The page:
News outlets report on employer-provided health insurance and suggest that the overall number of Americans who are insured through their workplace is unlikely to change substantially under the health law.
The Wall Street Journal: "The share of Americans who get health coverage through their jobs has been declining gradually for years, dropping to 63.3% of working-age adults in 2008." But in "the next decade, the overall number of Americans with workplace health benefits isn't likely to change much, government analysts suggest." The forecast, however, "masks a lot of expected churn. Some small firms, particularly those with predominantly low-income employees, will likely drop health insurance. Other companies may see more workers joining their coverage rolls, largely because of the law's new requirement for Americans to have health plans" (Mathews, 5/17).
The Columbus Dispatch reports that because the penalty for businesses with more than 50 workers who do not offer health insurance is only $2000 a year per worker, some "worry that employers would rather pay the fine than pay the insurance costs. ... Health-care experts say it's unlikely that most employers will dump health insurance to save money, but they acknowledge that no one really knows what will happen when that part of the law takes effect in 2014" (Hoholik, 5/16).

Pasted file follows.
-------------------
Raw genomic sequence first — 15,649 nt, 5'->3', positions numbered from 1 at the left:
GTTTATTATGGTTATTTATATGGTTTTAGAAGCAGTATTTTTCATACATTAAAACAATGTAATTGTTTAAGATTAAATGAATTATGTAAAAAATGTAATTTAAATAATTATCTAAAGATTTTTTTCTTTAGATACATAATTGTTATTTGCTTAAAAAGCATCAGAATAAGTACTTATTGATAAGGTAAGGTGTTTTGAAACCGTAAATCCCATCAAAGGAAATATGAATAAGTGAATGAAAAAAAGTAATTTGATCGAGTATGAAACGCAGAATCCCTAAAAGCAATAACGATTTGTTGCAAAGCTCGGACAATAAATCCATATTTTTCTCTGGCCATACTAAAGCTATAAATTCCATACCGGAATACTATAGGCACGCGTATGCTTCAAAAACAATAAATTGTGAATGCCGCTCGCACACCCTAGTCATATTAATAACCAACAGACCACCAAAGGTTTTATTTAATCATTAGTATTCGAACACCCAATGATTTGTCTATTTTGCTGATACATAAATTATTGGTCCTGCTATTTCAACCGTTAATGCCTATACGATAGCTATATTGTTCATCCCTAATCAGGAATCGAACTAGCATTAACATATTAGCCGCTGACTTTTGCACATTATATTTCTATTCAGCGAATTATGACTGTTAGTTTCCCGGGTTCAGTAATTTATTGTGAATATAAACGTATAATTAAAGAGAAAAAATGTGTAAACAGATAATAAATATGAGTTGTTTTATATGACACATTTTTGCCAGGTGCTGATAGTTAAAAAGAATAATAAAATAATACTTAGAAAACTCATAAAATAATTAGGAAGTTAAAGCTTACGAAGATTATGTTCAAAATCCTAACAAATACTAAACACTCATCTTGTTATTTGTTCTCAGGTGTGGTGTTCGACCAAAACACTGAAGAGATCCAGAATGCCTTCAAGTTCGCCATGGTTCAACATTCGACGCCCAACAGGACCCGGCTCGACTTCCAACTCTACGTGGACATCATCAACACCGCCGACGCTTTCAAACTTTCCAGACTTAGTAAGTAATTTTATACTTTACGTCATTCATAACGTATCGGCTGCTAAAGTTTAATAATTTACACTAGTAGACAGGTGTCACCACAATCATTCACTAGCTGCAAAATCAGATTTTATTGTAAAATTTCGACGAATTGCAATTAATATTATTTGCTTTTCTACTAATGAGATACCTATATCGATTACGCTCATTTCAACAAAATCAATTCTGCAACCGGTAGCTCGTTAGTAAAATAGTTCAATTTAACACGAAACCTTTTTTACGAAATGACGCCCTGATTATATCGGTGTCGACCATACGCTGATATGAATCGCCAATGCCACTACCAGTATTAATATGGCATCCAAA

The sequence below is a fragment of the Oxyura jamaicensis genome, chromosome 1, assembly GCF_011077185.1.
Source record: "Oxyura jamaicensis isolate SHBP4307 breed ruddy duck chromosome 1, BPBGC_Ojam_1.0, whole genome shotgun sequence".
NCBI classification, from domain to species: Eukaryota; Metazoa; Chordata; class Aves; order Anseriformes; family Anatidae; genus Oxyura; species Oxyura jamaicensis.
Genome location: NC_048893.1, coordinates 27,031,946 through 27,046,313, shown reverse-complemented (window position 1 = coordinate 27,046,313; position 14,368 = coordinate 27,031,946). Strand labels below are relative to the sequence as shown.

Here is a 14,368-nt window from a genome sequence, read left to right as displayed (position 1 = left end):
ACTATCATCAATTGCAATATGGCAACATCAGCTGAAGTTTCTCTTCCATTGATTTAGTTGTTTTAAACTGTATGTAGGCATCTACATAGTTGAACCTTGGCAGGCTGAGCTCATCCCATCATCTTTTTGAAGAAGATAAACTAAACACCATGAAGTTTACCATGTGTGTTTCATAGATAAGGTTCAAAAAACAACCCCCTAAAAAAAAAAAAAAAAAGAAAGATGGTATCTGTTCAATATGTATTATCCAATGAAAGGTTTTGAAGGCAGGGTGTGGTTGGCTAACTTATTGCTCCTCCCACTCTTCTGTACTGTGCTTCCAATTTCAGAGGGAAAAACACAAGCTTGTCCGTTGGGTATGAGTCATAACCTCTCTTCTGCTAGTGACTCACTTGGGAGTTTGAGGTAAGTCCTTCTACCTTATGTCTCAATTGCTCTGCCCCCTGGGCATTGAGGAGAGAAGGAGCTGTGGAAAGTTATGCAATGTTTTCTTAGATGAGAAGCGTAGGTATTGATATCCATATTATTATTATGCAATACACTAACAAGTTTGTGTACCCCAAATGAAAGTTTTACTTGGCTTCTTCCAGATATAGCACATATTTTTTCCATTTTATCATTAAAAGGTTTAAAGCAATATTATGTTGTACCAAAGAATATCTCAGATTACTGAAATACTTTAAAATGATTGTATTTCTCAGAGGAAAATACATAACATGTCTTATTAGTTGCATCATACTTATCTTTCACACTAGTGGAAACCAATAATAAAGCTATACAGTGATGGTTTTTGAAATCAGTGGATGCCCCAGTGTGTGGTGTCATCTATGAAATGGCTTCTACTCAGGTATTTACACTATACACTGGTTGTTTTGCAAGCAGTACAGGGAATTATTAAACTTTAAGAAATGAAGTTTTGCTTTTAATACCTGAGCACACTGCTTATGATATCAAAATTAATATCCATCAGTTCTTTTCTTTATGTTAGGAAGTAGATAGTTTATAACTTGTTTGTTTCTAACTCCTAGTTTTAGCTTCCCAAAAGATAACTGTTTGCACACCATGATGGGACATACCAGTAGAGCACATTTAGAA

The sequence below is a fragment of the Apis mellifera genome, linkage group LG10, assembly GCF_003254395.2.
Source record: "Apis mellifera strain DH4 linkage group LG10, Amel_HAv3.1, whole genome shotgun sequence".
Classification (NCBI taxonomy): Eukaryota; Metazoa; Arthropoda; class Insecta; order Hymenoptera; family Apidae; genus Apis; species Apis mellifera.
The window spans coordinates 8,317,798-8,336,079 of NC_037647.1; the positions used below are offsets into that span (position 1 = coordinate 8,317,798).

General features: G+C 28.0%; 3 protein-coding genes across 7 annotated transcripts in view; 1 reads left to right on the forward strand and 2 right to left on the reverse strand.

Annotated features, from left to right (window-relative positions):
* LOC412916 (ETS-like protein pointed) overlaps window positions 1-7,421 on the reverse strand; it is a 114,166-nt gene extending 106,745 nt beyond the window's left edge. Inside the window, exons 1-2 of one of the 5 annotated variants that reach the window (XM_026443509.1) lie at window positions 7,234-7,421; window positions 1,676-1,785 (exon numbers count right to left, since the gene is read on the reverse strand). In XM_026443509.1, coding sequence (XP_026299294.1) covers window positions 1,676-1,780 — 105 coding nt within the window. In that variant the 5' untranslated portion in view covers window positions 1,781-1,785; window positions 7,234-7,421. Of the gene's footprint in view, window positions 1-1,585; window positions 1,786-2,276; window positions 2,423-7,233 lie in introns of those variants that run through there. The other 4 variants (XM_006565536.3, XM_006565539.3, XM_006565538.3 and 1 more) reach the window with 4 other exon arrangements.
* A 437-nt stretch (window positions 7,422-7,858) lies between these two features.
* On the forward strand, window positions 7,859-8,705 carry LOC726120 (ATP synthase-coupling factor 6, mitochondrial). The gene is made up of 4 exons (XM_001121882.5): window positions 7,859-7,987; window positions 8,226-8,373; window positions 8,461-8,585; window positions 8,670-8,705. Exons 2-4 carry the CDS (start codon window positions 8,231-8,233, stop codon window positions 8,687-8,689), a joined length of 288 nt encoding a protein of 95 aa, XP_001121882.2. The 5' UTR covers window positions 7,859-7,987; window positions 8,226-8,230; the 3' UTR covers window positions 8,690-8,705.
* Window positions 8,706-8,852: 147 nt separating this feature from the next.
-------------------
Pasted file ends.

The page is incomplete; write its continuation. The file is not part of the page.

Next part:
Baltimore Business Journal: "The number of small businesses in Maryland providing health care coverage to their employees fell by 7 percent in 2009, and some state health care leaders don't think a federal tax break available to those that offer benefits will reverse the trend" (Graham, 5/14).
The Boston Globe reports on the "growing practice of requiring therapists to undergo lengthy and repeated phone interviews about their patients' progress before the insurance company will approve further treatment. According to patients and therapists interviewed by the Globe, the reviews have established tougher criteria for additional visits and have been burdensome and intimidating. That has sometimes led to curtailed treatment and protracted appeals."
"Dolores Mitchell, executive director of the Group Insurance Commission, said her agency tightened its rules because mental health insurance rates in some of its employees' plans jumped 22 percent in the past year. ... Advocates for the mentally ill believe the restrictions may violate the 2008 federal mental health parity law, which requires most employers that offer mental health coverage to provide the same level of services as for other medical care" (Lazar, 5/17).